Alabama: Sexton might be the thinking man’s version of Oklahoma star point guard Trae Young. Sexton lacks Young’s shooting touch, but his quickness makes it nearly impossible to keep him out of the lane. And rather than force shots late, Sexton tried to get to the rim.

Virginia Tech: The Hokies are on the rise in the Atlantic Coast Conference, but success in March remains elusive. Virginia Tech has just one NCAA Tournament win in the last 21 years.


Alabama will try to reach the Sweet 16 for the first time since 2004 when it takes on Villanova.

(Image: Collin Sexton, Alabama Men’s Basketball/Twitter)

(Associated Press, copyright 2018)

3 hours ago

Alabama sheriff pocketing $750,000 in jail-food money draws new attention to old law

A recent report about the more than $750,000 that Etowah County Sheriff Todd Entrekin has pocketed over the last three years in extra “Food Provisions” money has reinvigorated attention into a state law that allows sheriffs to keep leftover money not used to feed inmates.

The report, authored by Birmingham News reporter Connor Sheets, details how Entrekin used the money to purchase a $740,000 home in Orange Beach last September, raising questions of whether the sheriff is doing right by inmates and taxpayers by keeping the money.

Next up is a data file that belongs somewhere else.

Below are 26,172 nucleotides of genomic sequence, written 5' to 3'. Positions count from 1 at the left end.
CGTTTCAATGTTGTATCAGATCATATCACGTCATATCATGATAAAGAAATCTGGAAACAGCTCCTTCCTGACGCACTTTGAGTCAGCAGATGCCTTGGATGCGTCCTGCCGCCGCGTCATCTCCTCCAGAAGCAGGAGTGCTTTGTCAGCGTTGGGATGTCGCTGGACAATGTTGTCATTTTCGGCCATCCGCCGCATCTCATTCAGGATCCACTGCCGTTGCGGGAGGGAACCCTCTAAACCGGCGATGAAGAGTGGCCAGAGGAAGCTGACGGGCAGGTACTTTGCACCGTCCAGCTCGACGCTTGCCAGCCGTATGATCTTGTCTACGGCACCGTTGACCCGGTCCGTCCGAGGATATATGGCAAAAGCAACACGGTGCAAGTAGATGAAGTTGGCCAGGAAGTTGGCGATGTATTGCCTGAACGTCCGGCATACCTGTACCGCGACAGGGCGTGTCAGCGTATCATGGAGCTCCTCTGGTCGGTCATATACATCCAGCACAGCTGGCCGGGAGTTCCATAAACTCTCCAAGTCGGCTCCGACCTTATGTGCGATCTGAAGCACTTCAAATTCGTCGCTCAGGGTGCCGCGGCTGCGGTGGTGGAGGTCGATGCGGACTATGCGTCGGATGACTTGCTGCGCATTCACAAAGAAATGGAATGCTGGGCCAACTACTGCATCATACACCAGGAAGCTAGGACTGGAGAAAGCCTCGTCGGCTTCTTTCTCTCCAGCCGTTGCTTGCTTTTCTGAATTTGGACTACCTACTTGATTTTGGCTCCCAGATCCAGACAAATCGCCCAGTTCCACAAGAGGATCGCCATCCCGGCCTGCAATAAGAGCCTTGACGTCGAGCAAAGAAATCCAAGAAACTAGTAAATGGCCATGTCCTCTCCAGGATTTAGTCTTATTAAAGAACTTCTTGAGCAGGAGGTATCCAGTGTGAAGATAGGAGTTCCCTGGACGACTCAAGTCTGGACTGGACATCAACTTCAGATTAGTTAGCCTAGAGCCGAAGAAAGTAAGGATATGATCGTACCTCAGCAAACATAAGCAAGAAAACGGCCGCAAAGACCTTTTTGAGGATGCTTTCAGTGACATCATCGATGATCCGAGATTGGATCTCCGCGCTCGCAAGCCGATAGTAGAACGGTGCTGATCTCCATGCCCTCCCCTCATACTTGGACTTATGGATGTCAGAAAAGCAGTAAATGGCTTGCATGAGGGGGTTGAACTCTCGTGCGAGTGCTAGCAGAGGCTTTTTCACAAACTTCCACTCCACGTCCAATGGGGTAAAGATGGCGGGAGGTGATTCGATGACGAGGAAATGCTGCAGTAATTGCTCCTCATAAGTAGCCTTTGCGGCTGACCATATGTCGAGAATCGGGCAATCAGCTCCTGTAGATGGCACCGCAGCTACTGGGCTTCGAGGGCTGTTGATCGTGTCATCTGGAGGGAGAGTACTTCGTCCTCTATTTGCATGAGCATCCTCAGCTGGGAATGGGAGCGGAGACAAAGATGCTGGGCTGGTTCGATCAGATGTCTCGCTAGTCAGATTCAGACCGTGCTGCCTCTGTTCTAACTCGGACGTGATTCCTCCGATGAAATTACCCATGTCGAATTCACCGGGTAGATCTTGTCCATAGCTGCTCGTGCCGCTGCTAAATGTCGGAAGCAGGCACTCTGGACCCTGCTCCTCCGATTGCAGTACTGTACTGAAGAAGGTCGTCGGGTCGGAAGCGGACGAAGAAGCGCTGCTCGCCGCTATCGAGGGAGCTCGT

Entrekin has defended himself against insinuations of illegality or misconduct, saying he has followed the law.


“The Food Bill is a controversial issue that’s used every election cycle to attack the Sheriff’s Office,” Entrekin told NPR News. “Alabama Law is clear regarding my personal financial responsibilities of feeding inmates. Until the legislature acts otherwise, the Sheriff must follow the current law.”

The chief argument against the law used to justify such behavior was summarized by Aaron Littman, a staff attorney at the Southern Center for Human Rights who in conjunction with the Alabama Appleseed Center has sued 49 Alabama sheriffs for access to records dealing with inmate feeding funds.

“This archaic system is based on a dubious interpretation of state law that has been rejected by two different Attorneys General of Alabama, who concluded that the law merely allows sheriffs to manage the money and use it for official purposes–not to line their own pockets,” Littman said in a statement in January. “It also raises grave ethical concerns, invites public corruption, and creates a perverse incentive to spend as little as possible on feeding people who are in jail.”